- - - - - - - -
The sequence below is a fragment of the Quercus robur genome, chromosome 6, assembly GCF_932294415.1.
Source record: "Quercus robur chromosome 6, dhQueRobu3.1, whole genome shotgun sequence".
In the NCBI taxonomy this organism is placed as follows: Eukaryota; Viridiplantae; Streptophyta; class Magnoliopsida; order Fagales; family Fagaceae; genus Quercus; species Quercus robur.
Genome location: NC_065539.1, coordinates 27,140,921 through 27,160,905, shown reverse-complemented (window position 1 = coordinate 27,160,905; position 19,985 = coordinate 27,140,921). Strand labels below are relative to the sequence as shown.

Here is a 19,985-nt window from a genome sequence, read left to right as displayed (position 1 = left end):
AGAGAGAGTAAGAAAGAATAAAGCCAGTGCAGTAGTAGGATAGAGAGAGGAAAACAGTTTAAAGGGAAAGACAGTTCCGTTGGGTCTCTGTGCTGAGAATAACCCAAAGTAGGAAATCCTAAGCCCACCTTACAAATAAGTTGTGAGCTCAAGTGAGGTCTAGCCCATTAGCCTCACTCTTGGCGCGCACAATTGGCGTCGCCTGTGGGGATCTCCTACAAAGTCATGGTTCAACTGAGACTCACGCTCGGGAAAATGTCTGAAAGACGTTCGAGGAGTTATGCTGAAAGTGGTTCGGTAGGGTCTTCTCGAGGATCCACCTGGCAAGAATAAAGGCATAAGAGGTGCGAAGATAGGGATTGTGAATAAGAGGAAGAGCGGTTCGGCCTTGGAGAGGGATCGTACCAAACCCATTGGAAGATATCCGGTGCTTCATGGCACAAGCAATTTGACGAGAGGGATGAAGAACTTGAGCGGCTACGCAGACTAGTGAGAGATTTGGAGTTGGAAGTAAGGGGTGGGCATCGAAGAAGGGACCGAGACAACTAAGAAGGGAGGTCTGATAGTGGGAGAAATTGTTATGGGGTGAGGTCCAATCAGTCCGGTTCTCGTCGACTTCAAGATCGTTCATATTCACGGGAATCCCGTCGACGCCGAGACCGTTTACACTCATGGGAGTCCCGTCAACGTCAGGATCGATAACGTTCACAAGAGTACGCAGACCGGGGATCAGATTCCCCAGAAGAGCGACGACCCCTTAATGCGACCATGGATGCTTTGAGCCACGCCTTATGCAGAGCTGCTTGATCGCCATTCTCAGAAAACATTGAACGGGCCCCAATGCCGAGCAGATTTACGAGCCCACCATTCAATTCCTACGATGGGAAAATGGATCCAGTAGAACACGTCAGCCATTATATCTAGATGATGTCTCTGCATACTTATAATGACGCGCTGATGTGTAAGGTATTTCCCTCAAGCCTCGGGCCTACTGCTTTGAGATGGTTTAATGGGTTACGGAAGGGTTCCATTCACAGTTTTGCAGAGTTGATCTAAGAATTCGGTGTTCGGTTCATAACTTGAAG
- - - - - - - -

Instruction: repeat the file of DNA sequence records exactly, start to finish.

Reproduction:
The sequence below is a fragment of the Quercus robur genome, chromosome 6, assembly GCF_932294415.1.
Source record: "Quercus robur chromosome 6, dhQueRobu3.1, whole genome shotgun sequence".
In the NCBI taxonomy this organism is placed as follows: Eukaryota; Viridiplantae; Streptophyta; class Magnoliopsida; order Fagales; family Fagaceae; genus Quercus; species Quercus robur.
Genome location: NC_065539.1, coordinates 27,140,921 through 27,160,905, shown reverse-complemented (window position 1 = coordinate 27,160,905; position 19,985 = coordinate 27,140,921). Strand labels below are relative to the sequence as shown.

Here is a 19,985-nt window from a genome sequence, read left to right as displayed (position 1 = left end):
AGAGAGAGTAAGAAAGAATAAAGCCAGTGCAGTAGTAGGATAGAGAGAGGAAAACAGTTTAAAGGGAAAGACAGTTCCGTTGGGTCTCTGTGCTGAGAATAACCCAAAGTAGGAAATCCTAAGCCCACCTTACAAATAAGTTGTGAGCTCAAGTGAGGTCTAGCCCATTAGCCTCACTCTTGGCGCGCACAATTGGCGTCGCCTGTGGGGATCTCCTACAAAGTCATGGTTCAACTGAGACTCACGCTCGGGAAAATGTCTGAAAGACGTTCGAGGAGTTATGCTGAAAGTGGTTCGGTAGGGTCTTCTCGAGGATCCACCTGGCAAGAATAAAGGCATAAGAGGTGCGAAGATAGGGATTGTGAATAAGAGGAAGAGCGGTTCGGCCTTGGAGAGGGATCGTACCAAACCCATTGGAAGATATCCGGTGCTTCATGGCACAAGCAATTTGACGAGAGGGATGAAGAACTTGAGCGGCTACGCAGACTAGTGAGAGATTTGGAGTTGGAAGTAAGGGGTGGGCATCGAAGAAGGGACCGAGACAACTAAGAAGGGAGGTCTGATAGTGGGAGAAATTGTTATGGGGTGAGGTCCAATCAGTCCGGTTCTCGTCGACTTCAAGATCGTTCATATTCACGGGAATCCCGTCGACGCCGAGACCGTTTACACTCATGGGAGTCCCGTCAACGTCAGGATCGATAACGTTCACAAGAGTACGCAGACCGGGGATCAGATTCCCCAGAAGAGCGACGACCCCTTAATGCGACCATGGATGCTTTGAGCCACGCCTTATGCAGAGCTGCTTGATCGCCATTCTCAGAAAACATTGAACGGGCCCCAATGCCGAGCAGATTTACGAGCCCACCATTCAATTCCTACGATGGGAAAATGGATCCAGTAGAACACGTCAGCCATTATATCTAGATGATGTCTCTGCATACTTATAATGACGCGCTGATGTGTAAGGTATTTCCCTCAAGCCTCGGGCCTACTGCTTTGAGATGGTTTAATGGGTTACGGAAGGGTTCCATTCACAGTTTTGCAGAGTTGATCTAAGAATTCGGTGTTCGGTTCATAACTTGAAG